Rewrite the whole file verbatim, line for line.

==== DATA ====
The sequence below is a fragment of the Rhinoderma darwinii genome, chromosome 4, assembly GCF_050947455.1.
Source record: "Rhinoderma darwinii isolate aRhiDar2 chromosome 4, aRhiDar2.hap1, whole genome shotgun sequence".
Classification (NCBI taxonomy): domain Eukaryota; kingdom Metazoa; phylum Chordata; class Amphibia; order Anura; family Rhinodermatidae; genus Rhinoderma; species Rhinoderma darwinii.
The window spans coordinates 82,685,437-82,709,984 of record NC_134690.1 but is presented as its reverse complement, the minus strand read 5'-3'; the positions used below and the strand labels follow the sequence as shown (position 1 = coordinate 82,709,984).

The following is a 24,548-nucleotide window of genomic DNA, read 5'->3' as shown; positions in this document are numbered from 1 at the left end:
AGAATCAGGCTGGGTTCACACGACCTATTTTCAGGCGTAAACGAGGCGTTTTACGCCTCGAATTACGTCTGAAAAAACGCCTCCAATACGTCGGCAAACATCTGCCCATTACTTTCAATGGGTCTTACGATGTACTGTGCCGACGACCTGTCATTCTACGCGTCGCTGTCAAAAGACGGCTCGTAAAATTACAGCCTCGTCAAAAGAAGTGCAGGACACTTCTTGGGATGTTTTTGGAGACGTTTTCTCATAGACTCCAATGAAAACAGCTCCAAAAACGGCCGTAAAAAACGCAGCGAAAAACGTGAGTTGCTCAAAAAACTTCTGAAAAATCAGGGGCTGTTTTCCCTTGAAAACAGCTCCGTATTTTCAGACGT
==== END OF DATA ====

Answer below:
The sequence below is a fragment of the Rhinoderma darwinii genome, chromosome 4, assembly GCF_050947455.1.
Source record: "Rhinoderma darwinii isolate aRhiDar2 chromosome 4, aRhiDar2.hap1, whole genome shotgun sequence".
Classification (NCBI taxonomy): domain Eukaryota; kingdom Metazoa; phylum Chordata; class Amphibia; order Anura; family Rhinodermatidae; genus Rhinoderma; species Rhinoderma darwinii.
The window spans coordinates 82,685,437-82,709,984 of record NC_134690.1 but is presented as its reverse complement, the minus strand read 5'-3'; the positions used below and the strand labels follow the sequence as shown (position 1 = coordinate 82,709,984).

The following is a 24,548-nucleotide window of genomic DNA, read 5'->3' as shown; positions in this document are numbered from 1 at the left end:
AGAATCAGGCTGGGTTCACACGACCTATTTTCAGGCGTAAACGAGGCGTTTTACGCCTCGAATTACGTCTGAAAAAACGCCTCCAATACGTCGGCAAACATCTGCCCATTACTTTCAATGGGTCTTACGATGTACTGTGCCGACGACCTGTCATTCTACGCGTCGCTGTCAAAAGACGGCTCGTAAAATTACAGCCTCGTCAAAAGAAGTGCAGGACACTTCTTGGGATGTTTTTGGAGACGTTTTCTCATAGACTCCAATGAAAACAGCTCCAAAAACGGCCGTAAAAAACGCAGCGAAAAACGTGAGTTGCTCAAAAAACTTCTGAAAAATCAGGGGCTGTTTTCCCTTGAAAACAGCTCCGTATTTTCAGACGT